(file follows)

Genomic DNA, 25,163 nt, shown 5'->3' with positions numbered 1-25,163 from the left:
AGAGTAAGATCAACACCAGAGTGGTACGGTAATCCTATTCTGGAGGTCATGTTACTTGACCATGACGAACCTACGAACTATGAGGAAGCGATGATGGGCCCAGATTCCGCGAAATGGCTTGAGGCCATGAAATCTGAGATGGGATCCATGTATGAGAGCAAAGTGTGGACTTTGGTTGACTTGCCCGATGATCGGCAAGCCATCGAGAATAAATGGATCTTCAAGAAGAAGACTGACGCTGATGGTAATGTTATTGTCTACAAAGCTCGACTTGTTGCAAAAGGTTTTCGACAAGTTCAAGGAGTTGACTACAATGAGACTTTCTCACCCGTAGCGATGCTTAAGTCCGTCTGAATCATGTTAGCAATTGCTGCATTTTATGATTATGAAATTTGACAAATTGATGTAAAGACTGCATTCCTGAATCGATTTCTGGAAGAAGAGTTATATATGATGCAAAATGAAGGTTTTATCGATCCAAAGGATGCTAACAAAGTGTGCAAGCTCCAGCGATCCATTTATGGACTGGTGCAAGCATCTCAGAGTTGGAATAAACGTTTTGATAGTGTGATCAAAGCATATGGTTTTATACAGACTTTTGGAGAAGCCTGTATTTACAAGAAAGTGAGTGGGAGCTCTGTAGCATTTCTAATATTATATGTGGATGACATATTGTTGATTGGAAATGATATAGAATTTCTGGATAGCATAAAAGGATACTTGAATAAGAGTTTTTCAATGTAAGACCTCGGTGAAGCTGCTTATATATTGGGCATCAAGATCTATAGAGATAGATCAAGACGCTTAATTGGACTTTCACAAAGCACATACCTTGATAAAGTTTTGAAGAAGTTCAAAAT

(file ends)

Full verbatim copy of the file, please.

Genomic DNA, 25,163 nt, shown 5'->3' with positions numbered 1-25,163 from the left:
AGAGTAAGATCAACACCAGAGTGGTACGGTAATCCTATTCTGGAGGTCATGTTACTTGACCATGACGAACCTACGAACTATGAGGAAGCGATGATGGGCCCAGATTCCGCGAAATGGCTTGAGGCCATGAAATCTGAGATGGGATCCATGTATGAGAGCAAAGTGTGGACTTTGGTTGACTTGCCCGATGATCGGCAAGCCATCGAGAATAAATGGATCTTCAAGAAGAAGACTGACGCTGATGGTAATGTTATTGTCTACAAAGCTCGACTTGTTGCAAAAGGTTTTCGACAAGTTCAAGGAGTTGACTACAATGAGACTTTCTCACCCGTAGCGATGCTTAAGTCCGTCTGAATCATGTTAGCAATTGCTGCATTTTATGATTATGAAATTTGACAAATTGATGTAAAGACTGCATTCCTGAATCGATTTCTGGAAGAAGAGTTATATATGATGCAAAATGAAGGTTTTATCGATCCAAAGGATGCTAACAAAGTGTGCAAGCTCCAGCGATCCATTTATGGACTGGTGCAAGCATCTCAGAGTTGGAATAAACGTTTTGATAGTGTGATCAAAGCATATGGTTTTATACAGACTTTTGGAGAAGCCTGTATTTACAAGAAAGTGAGTGGGAGCTCTGTAGCATTTCTAATATTATATGTGGATGACATATTGTTGATTGGAAATGATATAGAATTTCTGGATAGCATAAAAGGATACTTGAATAAGAGTTTTTCAATGTAAGACCTCGGTGAAGCTGCTTATATATTGGGCATCAAGATCTATAGAGATAGATCAAGACGCTTAATTGGACTTTCACAAAGCACATACCTTGATAAAGTTTTGAAGAAGTTCAAAAT